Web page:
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How-To: Effectively Organizing Files on a Shared Drive

From the smallest company to the largest organization, chances are you keep your team's files on a shared drive, either on a physical server in your office or in the cloud. Multiple people have access to that drive, altering, adding, and even reorganizing it on a daily basis. How do you keep your drive organized and logical so team members can access what they need quickly and work efficiently? Here are a few tips.

Many smaller companies have a tendency to ignore the organization of files on their shared drives until those drives become huge, unruly, and often an annoying burden. At that point, they attempt to organize it all, get frustrated at the scale, tediousness, and time required to do so, and often just give up. Maybe they archive everything and start fresh, or just continue working with what they have as best they can. Sometimes they try to impose an organizational strategy later on but learn that changing a company's working dynamic is always harder than imposing the right dynamic from the first day.

Managing & maintaining a shared drive:

The best way to keep a shared drive organized is to start right. We've put together a few tips and strategies to help you do just that.

  1. Before sharing the drive with co-workers, decide which policies to implement to avoid headaches.
  2. The administrator of a shared drive is in charge of controlling who has access to view, edit, alter or delete files on your company's shared drive.
  3. Do not share cloud storage accounts among multiple people in a team. Everyone should have their own account.  This will provide the needed accountability when files go missing or file storage goes awry.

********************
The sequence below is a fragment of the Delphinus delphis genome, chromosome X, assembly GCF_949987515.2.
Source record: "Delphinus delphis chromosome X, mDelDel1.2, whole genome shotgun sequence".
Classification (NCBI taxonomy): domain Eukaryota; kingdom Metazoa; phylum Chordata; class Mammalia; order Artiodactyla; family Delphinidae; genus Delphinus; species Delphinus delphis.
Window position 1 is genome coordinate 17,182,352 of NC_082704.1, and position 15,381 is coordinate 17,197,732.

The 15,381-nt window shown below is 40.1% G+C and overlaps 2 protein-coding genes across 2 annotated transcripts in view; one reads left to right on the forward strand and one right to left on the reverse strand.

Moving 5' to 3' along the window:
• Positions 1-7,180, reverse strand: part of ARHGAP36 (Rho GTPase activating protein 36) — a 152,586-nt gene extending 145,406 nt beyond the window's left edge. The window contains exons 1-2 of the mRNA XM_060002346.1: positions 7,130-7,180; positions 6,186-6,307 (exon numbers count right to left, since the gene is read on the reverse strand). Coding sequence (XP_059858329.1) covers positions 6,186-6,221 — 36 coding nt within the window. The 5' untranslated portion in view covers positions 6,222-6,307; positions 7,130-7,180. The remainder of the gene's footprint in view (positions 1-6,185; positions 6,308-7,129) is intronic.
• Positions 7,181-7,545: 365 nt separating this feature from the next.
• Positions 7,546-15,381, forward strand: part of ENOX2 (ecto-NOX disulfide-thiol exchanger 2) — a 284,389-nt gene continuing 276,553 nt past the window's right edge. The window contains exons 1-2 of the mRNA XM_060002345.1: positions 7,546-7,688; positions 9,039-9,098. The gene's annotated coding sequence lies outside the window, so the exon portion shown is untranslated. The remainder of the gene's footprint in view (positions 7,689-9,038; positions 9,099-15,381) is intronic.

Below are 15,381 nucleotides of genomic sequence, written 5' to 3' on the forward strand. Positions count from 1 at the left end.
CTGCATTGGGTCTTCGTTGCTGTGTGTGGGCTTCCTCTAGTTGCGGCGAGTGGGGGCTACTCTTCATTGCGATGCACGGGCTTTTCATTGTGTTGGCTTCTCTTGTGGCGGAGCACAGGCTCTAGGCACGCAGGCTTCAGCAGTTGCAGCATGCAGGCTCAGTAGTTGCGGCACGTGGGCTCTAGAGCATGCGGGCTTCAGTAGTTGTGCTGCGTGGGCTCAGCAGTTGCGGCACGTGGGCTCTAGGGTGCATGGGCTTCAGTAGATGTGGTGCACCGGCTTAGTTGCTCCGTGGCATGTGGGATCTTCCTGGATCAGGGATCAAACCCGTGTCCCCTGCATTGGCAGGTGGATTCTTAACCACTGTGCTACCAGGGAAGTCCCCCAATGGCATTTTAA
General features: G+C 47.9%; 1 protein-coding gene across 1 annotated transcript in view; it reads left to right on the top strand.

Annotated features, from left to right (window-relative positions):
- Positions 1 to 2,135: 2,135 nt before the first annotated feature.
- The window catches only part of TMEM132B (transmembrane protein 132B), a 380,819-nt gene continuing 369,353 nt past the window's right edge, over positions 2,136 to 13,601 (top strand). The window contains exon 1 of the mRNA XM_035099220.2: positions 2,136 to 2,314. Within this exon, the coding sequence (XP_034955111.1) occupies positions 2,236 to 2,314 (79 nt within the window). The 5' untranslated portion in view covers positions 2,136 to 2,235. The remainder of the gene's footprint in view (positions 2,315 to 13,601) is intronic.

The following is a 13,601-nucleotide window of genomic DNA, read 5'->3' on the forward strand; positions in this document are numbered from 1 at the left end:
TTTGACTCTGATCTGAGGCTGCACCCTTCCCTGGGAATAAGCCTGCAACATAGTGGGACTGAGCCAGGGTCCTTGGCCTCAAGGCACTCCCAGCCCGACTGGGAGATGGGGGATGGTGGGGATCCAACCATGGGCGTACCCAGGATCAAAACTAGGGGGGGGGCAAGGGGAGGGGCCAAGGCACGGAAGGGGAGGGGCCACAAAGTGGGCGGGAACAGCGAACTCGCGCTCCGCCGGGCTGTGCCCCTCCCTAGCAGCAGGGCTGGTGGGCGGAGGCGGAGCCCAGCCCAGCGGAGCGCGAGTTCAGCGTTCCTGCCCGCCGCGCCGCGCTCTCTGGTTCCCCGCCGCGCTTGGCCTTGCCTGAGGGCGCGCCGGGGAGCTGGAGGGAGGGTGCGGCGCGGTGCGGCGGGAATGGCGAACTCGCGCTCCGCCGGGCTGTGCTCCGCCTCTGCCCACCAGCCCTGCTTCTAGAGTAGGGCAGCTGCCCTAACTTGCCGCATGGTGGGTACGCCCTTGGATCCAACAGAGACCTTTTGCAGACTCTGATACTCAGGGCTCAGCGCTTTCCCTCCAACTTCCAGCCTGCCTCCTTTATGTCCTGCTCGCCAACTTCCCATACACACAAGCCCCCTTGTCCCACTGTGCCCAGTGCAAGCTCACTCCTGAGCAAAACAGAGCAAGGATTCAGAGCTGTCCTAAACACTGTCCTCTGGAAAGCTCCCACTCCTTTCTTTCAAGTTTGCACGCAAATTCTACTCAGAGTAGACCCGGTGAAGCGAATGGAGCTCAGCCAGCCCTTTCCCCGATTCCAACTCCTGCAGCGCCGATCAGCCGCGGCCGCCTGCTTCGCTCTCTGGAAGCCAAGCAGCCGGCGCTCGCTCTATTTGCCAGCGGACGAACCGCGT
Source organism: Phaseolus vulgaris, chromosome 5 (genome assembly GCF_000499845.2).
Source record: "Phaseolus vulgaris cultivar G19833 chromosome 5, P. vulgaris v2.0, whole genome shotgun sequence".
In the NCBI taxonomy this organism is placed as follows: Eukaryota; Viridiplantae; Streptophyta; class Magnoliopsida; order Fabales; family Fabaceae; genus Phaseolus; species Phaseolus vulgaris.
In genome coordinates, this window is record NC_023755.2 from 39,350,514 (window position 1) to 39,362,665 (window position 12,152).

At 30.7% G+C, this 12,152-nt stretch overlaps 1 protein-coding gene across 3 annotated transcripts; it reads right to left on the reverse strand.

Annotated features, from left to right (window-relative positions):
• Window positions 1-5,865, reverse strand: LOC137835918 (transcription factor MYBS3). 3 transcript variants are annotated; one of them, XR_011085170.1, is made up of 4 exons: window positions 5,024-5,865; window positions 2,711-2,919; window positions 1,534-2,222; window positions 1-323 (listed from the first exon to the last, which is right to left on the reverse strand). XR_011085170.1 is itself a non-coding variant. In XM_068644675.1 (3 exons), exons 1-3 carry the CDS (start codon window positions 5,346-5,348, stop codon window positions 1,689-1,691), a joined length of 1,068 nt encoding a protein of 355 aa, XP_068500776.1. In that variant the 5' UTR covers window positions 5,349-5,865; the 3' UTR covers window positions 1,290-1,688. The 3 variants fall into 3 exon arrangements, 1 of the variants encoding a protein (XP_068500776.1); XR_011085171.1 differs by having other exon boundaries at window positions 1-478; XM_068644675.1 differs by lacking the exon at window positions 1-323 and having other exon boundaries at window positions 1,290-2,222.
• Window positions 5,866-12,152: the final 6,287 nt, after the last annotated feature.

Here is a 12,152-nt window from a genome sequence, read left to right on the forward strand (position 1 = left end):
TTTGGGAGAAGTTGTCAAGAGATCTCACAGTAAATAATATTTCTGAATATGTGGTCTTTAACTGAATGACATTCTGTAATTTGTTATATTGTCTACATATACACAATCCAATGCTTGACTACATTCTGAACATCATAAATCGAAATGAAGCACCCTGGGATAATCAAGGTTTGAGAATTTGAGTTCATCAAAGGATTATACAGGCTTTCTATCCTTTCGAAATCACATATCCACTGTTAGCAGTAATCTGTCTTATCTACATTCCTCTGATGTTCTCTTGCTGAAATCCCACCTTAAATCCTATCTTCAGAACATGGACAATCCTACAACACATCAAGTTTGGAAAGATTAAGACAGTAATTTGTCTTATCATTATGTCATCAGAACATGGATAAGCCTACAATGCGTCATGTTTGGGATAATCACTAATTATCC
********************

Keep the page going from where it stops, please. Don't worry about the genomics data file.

4. Always try to save files directly to the shared drive instead of your computer, so the most-up-to-date versions can be accessed at any time by whoever needs them. If someone is out sick, for example, all of their work should still be readily accessible by whoever is filling in.
  5. Work on a file directly from within the drive whenever possible, instead of saving a copy to your device, necessitating an extra step of reuploading the altered file to the drive, or even worst, lead to missing files.
  6. Implement and maintain a folder hierarchy and naming convention for files and folders on your drive.  Don't overly complicate your file system by making a hierarchy or structure more complicated than necessary. It should be organized, but as simple and clear as possible.
  7. Name files in a consistent, detailed, and descriptive fashion. Instead of naming a file 'client presentation,' name it 'new client presentation version 1.' That way you can readily identify the correct file you need, and searching for a file is more likely to bring deliver the right one.
  8. When working on Photoshop, Adobe Illustrator, Sketch or other layered projects, create a uniform folder structure for its assets, export files, etc.  Every project should use the same folder structure to ensure anyone can make sense of the project.
  9. Whenever there are files like company logos which need to be used by many people and in many projects, put them in a root folder and have all the related files link to them. This means that if ever you need to change your brand, tagline, or fix a mistake in the logo it can be easily updated in the project files without having to physically open every file and replace the artwork.

Following these tips, whether you're using Google Drive, One Drive, Amazon Cloud Storage, or your own office server, will keep your shared drive organized and efficient while preventing big headaches later on.

Photo by Sanwal Deen on Unsplash

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